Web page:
We now come to the arranging and preparing the ornamental grounds, adopting the style which has been termed beautiful. A most prominent feature, which may be said to belong to this style, is the lawn. The picturesque style hardly admits any lawn, or at best does not make much of it, while the geometrical style scarcely rises to the dignity of anything more than mere grass plots.

The best way to prepare a lawn, and, for that matter, any ground designed for cultivation, is to trench it deeply, disintegrating and stirring the soil very thoroughly. The object of this is not only to afford the roots of grass, trees, and shrubs opportunity to wander freely in search of nutriment, but also to allow the air and rain to penetrate easily, carrying fertility with them. Every shower brings down food for the roots of plants, factual manure. Falling upon hard, compact ground, the water flows over the surface instead of through the soil, and so carries its rich material with it instead of depositing it for the roots of plants to feed upon. The air, also, is rich in fertilizing material. In well-trenched ground the roots penetrate to a greater depth, and so are better able to sustain their tops against drought. A trenched lawn, therefore, will retain its vigorous green color through dry times which will singe with brown one not thus prepared. Trees planted in such soil will far outstrip in growth those which have not this advantage, so that it is better economy to go to the expense of thorough preparation of the ground than to pay extra prices for large trees.

Digging large holes when planting trees does not answer the purpose fully, and, indeed, is a positive disadvantage when the subsoil is tight, inasmuch as these holes act as wells for the surface water, keeping the roots too wet, and causing them to rot. Besides, the roots soon reach the hard soil at the sides of the hole, and their progress is checked. It is well to remember, that if you set out to trench the ground to a depth of two feet, you will probably really accomplish fifteen to eighteen inches; if you start for eighteen inches, you will be likely to reach twelve to fifteen. When you hear one talk of having trenched his ground to any certain depth, you are generally safe in making a quarter or third allowance, unless he happens to be a very careful man who talks, and works, too, "by the rule." A word of caution as to the manner of trenching. The general recommendation is, either to bring the subsoil to the top, or to mix it thoroughly with the upper soil. These may be the best ways in some soils, but where the subsoil is as poor as it commonly is in the Eastern States, either of these methods is likely to lead to disappointment, unless, indeed very extraordinary means are used to fertilize the barren soil thus brought into use.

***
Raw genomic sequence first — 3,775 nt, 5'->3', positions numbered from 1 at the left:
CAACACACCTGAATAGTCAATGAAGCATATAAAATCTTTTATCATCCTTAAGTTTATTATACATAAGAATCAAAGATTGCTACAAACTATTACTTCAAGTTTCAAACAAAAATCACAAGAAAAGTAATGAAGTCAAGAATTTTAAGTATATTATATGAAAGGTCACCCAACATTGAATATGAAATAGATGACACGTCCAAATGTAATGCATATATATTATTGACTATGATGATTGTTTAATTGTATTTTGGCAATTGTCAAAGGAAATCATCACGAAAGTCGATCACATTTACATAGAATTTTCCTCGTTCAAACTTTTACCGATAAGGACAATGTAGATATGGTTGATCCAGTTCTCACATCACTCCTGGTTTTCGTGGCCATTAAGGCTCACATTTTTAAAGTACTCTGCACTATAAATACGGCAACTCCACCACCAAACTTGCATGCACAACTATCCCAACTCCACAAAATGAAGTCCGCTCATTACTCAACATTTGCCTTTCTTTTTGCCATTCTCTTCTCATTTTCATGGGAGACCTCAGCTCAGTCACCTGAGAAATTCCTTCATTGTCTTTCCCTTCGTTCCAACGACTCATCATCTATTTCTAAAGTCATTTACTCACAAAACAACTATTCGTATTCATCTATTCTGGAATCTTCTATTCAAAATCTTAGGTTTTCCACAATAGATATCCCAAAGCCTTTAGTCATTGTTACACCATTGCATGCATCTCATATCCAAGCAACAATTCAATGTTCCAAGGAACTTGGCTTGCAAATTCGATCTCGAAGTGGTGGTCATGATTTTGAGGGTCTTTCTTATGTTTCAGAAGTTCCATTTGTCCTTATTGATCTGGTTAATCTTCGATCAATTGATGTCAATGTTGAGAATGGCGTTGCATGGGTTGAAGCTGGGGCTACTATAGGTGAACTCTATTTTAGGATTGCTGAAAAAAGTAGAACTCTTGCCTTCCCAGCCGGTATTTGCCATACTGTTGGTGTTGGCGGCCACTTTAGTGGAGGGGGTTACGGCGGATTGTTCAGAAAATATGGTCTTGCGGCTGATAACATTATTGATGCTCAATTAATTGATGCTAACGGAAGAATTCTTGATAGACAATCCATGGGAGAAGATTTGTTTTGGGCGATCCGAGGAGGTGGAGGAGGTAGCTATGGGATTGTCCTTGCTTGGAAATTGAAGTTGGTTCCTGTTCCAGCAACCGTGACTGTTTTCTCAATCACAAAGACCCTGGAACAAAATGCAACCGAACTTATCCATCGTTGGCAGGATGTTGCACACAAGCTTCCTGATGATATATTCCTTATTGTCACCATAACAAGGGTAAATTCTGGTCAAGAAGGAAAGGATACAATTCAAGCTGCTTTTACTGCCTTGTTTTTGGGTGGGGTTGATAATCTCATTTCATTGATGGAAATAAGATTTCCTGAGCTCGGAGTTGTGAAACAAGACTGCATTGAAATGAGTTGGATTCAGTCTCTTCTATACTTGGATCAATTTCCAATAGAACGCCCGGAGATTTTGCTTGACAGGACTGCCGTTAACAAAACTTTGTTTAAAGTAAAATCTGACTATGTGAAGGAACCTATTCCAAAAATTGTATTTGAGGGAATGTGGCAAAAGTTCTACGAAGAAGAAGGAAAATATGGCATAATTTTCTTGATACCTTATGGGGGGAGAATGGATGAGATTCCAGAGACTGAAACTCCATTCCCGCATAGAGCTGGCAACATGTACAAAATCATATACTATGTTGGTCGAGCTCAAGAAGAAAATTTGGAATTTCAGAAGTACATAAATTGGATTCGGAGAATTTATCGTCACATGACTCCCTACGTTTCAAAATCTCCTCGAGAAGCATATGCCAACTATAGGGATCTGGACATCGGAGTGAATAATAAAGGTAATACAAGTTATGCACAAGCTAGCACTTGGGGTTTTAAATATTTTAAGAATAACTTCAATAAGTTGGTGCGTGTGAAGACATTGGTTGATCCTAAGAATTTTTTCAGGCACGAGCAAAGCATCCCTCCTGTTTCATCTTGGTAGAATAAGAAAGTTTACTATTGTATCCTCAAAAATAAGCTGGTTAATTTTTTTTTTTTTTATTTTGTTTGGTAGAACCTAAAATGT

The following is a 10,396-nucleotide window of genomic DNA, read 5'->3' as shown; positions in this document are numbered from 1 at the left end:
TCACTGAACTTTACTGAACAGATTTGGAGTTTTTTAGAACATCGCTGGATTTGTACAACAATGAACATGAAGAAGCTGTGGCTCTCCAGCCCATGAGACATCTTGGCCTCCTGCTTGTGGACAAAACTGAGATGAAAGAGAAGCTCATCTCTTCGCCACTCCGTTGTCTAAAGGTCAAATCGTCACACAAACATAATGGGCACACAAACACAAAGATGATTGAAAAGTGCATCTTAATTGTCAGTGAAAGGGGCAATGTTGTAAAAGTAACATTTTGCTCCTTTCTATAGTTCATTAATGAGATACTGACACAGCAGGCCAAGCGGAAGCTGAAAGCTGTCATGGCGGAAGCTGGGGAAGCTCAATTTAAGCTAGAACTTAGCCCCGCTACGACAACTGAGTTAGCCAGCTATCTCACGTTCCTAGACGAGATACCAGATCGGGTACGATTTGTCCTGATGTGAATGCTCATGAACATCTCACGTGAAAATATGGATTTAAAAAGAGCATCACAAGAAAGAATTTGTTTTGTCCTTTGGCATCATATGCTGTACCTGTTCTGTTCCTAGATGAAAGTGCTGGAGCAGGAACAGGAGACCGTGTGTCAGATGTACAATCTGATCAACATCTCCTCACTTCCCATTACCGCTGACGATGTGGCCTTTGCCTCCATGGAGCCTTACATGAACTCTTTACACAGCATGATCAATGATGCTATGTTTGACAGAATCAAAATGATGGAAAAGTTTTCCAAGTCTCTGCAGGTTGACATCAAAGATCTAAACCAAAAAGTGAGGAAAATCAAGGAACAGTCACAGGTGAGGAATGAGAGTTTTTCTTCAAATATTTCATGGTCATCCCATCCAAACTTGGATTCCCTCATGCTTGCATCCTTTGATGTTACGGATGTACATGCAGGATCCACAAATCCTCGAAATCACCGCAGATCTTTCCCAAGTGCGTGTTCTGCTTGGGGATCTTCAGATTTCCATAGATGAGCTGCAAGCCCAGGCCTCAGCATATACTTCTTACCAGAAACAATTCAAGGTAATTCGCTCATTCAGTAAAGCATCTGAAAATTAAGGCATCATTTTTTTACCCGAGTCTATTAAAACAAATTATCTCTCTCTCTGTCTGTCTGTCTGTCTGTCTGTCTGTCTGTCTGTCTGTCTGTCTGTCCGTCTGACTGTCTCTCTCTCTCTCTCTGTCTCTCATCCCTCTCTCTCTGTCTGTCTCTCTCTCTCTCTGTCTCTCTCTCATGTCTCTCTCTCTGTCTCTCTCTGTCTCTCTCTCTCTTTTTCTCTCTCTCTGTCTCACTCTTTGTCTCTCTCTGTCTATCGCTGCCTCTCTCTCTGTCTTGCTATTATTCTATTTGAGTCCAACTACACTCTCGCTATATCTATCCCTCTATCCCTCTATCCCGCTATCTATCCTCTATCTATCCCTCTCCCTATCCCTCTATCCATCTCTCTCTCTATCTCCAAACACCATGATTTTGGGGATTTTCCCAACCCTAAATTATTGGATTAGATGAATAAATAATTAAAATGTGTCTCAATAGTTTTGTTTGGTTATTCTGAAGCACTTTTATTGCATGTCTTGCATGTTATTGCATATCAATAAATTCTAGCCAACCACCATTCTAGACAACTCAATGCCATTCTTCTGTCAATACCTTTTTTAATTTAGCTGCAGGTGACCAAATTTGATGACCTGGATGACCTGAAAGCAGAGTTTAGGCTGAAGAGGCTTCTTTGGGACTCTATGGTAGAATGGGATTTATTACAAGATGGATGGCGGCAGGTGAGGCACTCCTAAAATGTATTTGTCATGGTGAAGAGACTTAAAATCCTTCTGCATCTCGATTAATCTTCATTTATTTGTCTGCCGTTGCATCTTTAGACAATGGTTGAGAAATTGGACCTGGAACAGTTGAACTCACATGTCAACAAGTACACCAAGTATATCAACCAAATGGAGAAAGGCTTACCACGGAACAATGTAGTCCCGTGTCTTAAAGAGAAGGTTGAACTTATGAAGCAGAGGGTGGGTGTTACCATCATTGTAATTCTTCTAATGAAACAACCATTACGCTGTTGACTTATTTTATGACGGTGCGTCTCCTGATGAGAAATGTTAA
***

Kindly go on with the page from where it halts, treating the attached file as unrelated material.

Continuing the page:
If the fertile soil on top be mixed with an equal quantity of barren soil, it is evident that the product possesses, proportionately, only half as much fertility as was in the top soil before. Time and manure will undoubtedly bring the top soil again to full fertility, and when this is done, the soil has been deepened and thus greatly improved; but it will take years to accomplish this in an ordinary way. If immediate results are looked for, my own experience is, that it is greatly better to leave the subsoil at the bottom, and the top soil at the top, taking care, however, that both are well stirred up.